It was Jamie Murray’s sixth grand slam title, his fourth in mixed doubles and his first with Bethanie Mattek-Sands. But, he hopes, this was the first of many with his new partner.
Murray and Mattek-Sands beat Alicja Rosolska of Poland and Nikola Mektic of Croatia 2-6, 6-3, 11-9 on Saturday to claim the US Open trophy and for most of the match they were playing catch-up. But as two former world No 1s and serial major championship winners, they found a way to get past their inspired opponents.
Joining forces only a matter of days before the tournament began, they are hoping that this could be the start of a lasting and profitable double act.
With the Australian Open only three months away, Mattek-Sands is determined not to lose the winning momentum and the unique chemistry she and Murray have on court.
“There are no guarantees,” she said. “In mixed doubles, we only play four times a year [at the slams]. It’s not like you get practice time in or anything. We’ve warmed up once this time. That’s why it’s kind of that communication and chemistry on the court that you rely on during the match.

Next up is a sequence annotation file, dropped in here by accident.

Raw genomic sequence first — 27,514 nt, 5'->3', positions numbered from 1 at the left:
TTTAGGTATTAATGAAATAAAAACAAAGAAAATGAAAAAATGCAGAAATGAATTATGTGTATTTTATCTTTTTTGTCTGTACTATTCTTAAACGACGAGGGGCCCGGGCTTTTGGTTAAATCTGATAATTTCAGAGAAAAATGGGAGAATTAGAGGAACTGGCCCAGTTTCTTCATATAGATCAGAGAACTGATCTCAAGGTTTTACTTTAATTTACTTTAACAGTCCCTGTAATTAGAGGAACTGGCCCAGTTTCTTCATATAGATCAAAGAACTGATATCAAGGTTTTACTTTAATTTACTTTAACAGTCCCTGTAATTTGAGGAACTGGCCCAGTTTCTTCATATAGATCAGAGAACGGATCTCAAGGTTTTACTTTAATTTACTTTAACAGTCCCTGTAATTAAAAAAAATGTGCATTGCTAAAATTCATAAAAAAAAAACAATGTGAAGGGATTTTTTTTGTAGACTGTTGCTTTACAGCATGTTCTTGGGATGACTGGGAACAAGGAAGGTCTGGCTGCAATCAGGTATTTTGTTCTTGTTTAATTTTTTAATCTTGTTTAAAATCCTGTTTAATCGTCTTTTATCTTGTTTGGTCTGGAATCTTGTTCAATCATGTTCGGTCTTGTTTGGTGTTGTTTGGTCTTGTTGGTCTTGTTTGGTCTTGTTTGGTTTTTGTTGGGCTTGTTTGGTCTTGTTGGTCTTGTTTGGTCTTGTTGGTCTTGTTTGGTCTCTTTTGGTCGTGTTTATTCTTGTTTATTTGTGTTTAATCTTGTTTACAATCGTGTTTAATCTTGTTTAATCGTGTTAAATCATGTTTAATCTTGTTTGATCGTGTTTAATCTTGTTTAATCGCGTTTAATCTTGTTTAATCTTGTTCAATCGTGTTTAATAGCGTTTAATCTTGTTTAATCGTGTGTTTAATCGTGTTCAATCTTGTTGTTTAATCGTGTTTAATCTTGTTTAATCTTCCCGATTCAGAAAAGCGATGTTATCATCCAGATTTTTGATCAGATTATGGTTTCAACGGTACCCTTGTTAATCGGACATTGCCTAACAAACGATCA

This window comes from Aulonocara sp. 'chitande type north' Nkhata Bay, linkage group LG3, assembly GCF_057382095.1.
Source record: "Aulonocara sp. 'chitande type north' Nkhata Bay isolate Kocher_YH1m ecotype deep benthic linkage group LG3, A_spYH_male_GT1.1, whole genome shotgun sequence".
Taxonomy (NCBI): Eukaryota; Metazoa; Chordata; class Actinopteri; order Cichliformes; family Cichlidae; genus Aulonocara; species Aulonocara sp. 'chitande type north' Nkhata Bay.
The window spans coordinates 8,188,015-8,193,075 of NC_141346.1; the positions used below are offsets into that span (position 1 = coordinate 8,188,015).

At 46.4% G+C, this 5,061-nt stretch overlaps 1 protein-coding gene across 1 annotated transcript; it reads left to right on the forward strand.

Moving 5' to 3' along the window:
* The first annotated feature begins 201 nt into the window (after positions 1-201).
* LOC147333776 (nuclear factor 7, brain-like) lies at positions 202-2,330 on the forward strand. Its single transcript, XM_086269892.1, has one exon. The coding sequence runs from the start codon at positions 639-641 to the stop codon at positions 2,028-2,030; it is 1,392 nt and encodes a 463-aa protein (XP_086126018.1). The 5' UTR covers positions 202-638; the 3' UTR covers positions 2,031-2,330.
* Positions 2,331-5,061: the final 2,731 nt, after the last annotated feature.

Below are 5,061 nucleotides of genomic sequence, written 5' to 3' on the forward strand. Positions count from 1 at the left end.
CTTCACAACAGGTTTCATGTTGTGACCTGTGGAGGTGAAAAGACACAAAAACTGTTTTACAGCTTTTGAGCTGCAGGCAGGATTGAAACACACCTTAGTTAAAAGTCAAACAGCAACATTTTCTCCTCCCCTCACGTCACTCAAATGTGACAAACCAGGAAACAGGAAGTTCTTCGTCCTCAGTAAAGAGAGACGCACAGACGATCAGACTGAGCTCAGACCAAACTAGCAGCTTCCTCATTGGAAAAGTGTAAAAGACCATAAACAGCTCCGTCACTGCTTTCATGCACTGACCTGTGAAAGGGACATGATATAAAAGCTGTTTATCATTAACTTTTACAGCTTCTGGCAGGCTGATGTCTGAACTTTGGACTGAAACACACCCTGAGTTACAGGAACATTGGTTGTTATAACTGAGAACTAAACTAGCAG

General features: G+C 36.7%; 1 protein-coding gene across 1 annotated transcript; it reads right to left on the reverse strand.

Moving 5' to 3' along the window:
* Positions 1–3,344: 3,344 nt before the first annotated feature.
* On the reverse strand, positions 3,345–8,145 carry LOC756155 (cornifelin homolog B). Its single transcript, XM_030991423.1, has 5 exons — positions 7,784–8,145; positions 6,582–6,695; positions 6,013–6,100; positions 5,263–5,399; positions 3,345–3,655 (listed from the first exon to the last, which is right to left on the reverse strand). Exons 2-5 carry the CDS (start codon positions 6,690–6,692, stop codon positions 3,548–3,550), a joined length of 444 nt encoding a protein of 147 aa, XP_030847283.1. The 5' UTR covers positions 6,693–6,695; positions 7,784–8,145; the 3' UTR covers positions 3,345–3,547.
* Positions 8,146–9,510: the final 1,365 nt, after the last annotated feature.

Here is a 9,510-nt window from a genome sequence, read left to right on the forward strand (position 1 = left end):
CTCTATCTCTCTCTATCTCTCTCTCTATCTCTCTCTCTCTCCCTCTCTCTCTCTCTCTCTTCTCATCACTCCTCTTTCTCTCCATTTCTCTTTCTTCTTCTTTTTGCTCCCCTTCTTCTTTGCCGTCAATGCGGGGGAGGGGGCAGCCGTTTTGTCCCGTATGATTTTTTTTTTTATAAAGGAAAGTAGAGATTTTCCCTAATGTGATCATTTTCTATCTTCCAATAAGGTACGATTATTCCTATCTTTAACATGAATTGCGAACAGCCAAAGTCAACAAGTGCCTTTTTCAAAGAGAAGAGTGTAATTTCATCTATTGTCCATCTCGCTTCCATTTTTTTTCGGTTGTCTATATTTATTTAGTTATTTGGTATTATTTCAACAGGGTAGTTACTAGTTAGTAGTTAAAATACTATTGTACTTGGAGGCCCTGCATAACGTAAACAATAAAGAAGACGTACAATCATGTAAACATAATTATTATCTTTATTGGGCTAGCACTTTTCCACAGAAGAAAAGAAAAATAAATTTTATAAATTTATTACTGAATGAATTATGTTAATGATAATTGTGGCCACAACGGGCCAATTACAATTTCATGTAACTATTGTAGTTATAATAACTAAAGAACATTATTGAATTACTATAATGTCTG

“We’re just setting each other up really well and eventually you kind of know what they’re covering and what they’re not covering. Jamie is so funny: ‘It’s all good, it’s all good’. You miss the worst volley ever and he’s like: ‘You’re good’.”
The win gave Murray his third trophy in three years at the US Open – in 2016 he won the men’s title with Bruno Soares, last summer he won the mixed with Martina Hingis (who came to cheer him on in Saturday’s final) and now he is the champion again.
But if mixed doubles is the oddity of the grand slam circuit – scratch pairings that come together as much for fun as any serious intent – both Murray and Mattek-Sands believe passionately that doubles in any format is the way forward for the sport.
“I think the doubles game has a lot of fans,” Murray said. “Your average tennis player that goes down to their club or park to play, they’re playing doubles with their friends. They can relate to it more. I think compared to watching Federer or Serena, they can relate more to what’s going on on the doubles court.
“We need to keep kind of showcasing it as a great part of tennis, not just kind of like the sort of ugly stepsister for singles, if you like.”